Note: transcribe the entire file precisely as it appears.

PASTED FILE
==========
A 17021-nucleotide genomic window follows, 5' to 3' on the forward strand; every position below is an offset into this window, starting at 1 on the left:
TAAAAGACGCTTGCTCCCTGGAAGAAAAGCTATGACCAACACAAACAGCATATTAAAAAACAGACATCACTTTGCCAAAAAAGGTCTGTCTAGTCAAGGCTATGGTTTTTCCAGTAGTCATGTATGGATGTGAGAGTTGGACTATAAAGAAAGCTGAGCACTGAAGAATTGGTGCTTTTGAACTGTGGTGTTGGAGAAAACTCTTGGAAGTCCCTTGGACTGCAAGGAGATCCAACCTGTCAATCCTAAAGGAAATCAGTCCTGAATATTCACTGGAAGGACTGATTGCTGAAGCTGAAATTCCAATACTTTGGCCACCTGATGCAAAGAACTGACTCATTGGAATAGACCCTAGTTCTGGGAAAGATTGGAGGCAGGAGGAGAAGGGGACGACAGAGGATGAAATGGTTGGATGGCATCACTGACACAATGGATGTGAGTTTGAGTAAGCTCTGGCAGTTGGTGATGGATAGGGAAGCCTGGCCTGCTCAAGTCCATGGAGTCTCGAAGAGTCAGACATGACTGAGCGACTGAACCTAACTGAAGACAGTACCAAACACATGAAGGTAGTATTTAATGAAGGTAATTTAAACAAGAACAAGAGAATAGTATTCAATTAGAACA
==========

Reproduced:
A 17021-nucleotide genomic window follows, 5' to 3' on the forward strand; every position below is an offset into this window, starting at 1 on the left:
TAAAAGACGCTTGCTCCCTGGAAGAAAAGCTATGACCAACACAAACAGCATATTAAAAAACAGACATCACTTTGCCAAAAAAGGTCTGTCTAGTCAAGGCTATGGTTTTTCCAGTAGTCATGTATGGATGTGAGAGTTGGACTATAAAGAAAGCTGAGCACTGAAGAATTGGTGCTTTTGAACTGTGGTGTTGGAGAAAACTCTTGGAAGTCCCTTGGACTGCAAGGAGATCCAACCTGTCAATCCTAAAGGAAATCAGTCCTGAATATTCACTGGAAGGACTGATTGCTGAAGCTGAAATTCCAATACTTTGGCCACCTGATGCAAAGAACTGACTCATTGGAATAGACCCTAGTTCTGGGAAAGATTGGAGGCAGGAGGAGAAGGGGACGACAGAGGATGAAATGGTTGGATGGCATCACTGACACAATGGATGTGAGTTTGAGTAAGCTCTGGCAGTTGGTGATGGATAGGGAAGCCTGGCCTGCTCAAGTCCATGGAGTCTCGAAGAGTCAGACATGACTGAGCGACTGAACCTAACTGAAGACAGTACCAAACACATGAAGGTAGTATTTAATGAAGGTAATTTAAACAAGAACAAGAGAATAGTATTCAATTAGAACA